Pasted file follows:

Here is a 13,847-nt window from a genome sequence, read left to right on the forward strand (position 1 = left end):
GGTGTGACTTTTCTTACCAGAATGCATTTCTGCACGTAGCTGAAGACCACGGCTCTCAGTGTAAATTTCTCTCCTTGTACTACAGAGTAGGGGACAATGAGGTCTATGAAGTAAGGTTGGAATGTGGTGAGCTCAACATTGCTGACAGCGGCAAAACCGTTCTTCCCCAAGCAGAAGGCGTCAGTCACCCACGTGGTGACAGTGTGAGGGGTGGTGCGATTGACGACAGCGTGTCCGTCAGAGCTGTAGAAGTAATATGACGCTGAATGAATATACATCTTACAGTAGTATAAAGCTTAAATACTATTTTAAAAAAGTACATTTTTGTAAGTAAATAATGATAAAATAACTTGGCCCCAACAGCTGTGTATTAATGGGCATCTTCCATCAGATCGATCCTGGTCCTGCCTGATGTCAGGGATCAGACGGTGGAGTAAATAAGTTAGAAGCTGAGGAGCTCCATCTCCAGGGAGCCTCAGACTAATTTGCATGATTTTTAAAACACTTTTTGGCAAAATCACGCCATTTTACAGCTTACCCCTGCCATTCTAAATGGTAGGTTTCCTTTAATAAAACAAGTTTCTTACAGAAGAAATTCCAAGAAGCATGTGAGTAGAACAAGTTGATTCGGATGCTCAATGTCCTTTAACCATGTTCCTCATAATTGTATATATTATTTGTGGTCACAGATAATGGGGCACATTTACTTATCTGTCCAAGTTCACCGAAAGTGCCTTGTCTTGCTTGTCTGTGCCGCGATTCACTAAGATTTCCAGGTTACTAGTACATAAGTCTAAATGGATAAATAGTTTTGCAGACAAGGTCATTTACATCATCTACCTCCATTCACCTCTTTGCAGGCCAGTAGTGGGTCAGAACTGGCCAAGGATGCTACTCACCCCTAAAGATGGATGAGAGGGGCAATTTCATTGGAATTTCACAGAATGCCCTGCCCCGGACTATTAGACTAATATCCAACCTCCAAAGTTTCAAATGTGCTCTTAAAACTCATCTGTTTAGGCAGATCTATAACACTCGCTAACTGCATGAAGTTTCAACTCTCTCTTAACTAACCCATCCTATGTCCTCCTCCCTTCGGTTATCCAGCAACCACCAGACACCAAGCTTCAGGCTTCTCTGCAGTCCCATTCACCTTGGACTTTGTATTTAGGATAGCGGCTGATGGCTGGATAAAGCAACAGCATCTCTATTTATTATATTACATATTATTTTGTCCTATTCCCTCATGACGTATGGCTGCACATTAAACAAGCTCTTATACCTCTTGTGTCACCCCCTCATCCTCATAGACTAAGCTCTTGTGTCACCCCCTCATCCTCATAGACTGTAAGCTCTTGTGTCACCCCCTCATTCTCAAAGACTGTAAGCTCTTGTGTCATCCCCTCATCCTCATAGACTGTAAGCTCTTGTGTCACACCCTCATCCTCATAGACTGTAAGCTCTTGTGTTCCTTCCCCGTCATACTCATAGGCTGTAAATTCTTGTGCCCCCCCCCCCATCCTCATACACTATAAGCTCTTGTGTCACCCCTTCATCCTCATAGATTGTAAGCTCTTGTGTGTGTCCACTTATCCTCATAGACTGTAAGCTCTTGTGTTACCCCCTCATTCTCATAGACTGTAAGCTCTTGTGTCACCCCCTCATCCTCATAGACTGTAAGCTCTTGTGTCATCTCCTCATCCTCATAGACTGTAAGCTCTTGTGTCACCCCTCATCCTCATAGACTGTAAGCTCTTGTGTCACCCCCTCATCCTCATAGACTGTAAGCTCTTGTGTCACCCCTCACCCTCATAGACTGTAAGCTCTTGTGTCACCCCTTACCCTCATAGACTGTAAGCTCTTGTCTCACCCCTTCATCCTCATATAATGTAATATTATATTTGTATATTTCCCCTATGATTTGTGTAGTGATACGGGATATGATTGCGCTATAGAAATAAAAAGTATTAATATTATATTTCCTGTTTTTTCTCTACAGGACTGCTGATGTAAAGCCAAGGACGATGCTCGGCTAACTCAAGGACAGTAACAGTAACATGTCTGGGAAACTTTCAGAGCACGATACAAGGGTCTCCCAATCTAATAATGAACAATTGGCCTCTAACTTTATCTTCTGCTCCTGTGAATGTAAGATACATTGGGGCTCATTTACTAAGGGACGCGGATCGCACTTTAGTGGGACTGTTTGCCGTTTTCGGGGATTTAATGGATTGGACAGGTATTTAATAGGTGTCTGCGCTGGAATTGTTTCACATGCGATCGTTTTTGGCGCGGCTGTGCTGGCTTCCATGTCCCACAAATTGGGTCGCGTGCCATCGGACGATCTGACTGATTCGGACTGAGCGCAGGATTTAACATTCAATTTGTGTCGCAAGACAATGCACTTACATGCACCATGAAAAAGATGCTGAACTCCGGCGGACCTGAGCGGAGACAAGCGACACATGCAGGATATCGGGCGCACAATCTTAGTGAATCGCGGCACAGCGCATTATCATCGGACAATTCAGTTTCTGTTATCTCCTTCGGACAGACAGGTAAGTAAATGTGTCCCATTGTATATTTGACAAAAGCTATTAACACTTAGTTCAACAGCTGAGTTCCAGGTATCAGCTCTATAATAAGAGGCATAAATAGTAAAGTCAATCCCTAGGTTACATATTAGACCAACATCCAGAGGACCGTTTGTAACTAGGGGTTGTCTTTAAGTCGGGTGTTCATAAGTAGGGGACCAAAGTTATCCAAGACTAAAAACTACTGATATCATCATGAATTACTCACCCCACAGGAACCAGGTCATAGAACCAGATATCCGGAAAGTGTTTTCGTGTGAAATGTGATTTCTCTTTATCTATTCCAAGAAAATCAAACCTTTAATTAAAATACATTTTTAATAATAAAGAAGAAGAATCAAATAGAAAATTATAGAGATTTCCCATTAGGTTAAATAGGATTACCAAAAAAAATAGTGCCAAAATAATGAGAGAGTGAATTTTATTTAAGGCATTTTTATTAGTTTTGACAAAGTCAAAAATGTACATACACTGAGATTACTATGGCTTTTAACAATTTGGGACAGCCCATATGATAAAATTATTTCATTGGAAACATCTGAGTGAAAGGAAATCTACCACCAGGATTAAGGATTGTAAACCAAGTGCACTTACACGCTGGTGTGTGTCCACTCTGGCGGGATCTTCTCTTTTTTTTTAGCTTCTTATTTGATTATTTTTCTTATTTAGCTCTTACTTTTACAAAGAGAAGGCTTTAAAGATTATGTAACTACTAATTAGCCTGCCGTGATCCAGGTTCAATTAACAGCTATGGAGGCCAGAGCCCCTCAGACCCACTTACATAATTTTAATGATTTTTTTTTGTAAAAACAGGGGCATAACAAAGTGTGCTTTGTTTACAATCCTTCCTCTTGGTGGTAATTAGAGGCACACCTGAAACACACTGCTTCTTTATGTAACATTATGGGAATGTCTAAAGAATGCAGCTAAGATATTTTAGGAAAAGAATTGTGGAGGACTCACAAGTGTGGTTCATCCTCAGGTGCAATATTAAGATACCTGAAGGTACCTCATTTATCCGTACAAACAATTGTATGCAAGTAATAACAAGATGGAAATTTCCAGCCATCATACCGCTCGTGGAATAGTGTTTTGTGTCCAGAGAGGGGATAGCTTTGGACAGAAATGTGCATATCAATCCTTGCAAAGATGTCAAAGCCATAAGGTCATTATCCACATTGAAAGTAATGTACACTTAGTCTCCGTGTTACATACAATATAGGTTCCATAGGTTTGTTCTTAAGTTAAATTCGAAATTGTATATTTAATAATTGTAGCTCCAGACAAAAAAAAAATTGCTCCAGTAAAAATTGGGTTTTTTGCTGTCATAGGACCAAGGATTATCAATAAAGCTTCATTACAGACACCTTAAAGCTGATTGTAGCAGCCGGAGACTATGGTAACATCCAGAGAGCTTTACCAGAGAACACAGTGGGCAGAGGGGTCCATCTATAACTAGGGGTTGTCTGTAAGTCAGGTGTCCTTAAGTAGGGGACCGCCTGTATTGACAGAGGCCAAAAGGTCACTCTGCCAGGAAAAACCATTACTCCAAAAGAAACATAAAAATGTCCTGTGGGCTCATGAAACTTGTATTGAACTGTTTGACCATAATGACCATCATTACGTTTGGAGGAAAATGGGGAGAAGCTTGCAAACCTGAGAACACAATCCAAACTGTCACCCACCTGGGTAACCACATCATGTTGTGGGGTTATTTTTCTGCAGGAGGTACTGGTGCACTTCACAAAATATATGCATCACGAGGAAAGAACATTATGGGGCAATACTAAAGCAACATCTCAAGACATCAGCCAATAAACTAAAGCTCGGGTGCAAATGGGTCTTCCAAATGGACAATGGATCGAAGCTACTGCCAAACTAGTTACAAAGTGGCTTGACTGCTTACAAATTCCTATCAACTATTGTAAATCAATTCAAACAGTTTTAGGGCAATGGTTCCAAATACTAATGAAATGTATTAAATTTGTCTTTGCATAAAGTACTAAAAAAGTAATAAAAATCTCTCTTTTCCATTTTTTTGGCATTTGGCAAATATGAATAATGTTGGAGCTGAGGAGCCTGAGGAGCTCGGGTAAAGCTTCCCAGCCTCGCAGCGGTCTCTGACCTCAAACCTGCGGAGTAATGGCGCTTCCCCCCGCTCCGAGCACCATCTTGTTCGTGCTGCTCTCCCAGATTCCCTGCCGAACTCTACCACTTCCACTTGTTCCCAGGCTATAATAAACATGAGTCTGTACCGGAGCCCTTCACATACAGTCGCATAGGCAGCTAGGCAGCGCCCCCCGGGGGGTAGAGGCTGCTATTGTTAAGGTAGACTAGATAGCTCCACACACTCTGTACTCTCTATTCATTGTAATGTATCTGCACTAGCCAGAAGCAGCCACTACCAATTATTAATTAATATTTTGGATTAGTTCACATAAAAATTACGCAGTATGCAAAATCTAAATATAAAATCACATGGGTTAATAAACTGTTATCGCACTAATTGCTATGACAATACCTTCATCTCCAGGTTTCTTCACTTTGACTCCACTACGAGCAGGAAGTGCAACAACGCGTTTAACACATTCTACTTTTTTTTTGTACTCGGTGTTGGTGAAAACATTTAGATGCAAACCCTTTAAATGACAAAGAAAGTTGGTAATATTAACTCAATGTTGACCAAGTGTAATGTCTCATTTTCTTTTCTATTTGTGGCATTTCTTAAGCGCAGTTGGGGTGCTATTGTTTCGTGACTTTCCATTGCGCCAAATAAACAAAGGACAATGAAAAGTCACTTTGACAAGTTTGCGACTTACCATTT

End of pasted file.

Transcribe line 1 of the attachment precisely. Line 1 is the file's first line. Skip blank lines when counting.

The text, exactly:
Here is a 13,847-nt window from a genome sequence, read left to right on the forward strand (position 1 = left end):